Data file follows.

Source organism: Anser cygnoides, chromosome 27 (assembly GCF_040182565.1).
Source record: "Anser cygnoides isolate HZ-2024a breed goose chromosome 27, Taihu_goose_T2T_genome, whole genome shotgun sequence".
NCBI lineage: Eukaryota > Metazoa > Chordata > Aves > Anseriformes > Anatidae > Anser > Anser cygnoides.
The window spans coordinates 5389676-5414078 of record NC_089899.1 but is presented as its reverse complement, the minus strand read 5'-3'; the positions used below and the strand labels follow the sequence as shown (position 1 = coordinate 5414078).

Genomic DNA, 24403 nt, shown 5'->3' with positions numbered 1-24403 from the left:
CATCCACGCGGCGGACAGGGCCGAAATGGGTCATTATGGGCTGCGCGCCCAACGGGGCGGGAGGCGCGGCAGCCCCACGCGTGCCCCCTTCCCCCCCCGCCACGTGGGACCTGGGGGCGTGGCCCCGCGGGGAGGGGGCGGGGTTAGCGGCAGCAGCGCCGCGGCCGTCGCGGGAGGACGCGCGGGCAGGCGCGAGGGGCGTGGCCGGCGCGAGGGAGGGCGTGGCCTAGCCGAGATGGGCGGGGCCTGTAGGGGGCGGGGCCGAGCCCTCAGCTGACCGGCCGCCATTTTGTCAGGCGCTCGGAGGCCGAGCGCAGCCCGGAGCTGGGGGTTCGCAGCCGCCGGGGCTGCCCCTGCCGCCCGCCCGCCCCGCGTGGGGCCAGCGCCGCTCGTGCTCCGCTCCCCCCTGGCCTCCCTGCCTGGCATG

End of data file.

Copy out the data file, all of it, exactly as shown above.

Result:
Source organism: Anser cygnoides, chromosome 27 (assembly GCF_040182565.1).
Source record: "Anser cygnoides isolate HZ-2024a breed goose chromosome 27, Taihu_goose_T2T_genome, whole genome shotgun sequence".
NCBI lineage: Eukaryota > Metazoa > Chordata > Aves > Anseriformes > Anatidae > Anser > Anser cygnoides.
The window spans coordinates 5389676-5414078 of record NC_089899.1 but is presented as its reverse complement, the minus strand read 5'-3'; the positions used below and the strand labels follow the sequence as shown (position 1 = coordinate 5414078).

Genomic DNA, 24403 nt, shown 5'->3' with positions numbered 1-24403 from the left:
CATCCACGCGGCGGACAGGGCCGAAATGGGTCATTATGGGCTGCGCGCCCAACGGGGCGGGAGGCGCGGCAGCCCCACGCGTGCCCCCTTCCCCCCCCGCCACGTGGGACCTGGGGGCGTGGCCCCGCGGGGAGGGGGCGGGGTTAGCGGCAGCAGCGCCGCGGCCGTCGCGGGAGGACGCGCGGGCAGGCGCGAGGGGCGTGGCCGGCGCGAGGGAGGGCGTGGCCTAGCCGAGATGGGCGGGGCCTGTAGGGGGCGGGGCCGAGCCCTCAGCTGACCGGCCGCCATTTTGTCAGGCGCTCGGAGGCCGAGCGCAGCCCGGAGCTGGGGGTTCGCAGCCGCCGGGGCTGCCCCTGCCGCCCGCCCGCCCCGCGTGGGGCCAGCGCCGCTCGTGCTCCGCTCCCCCCTGGCCTCCCTGCCTGGCATG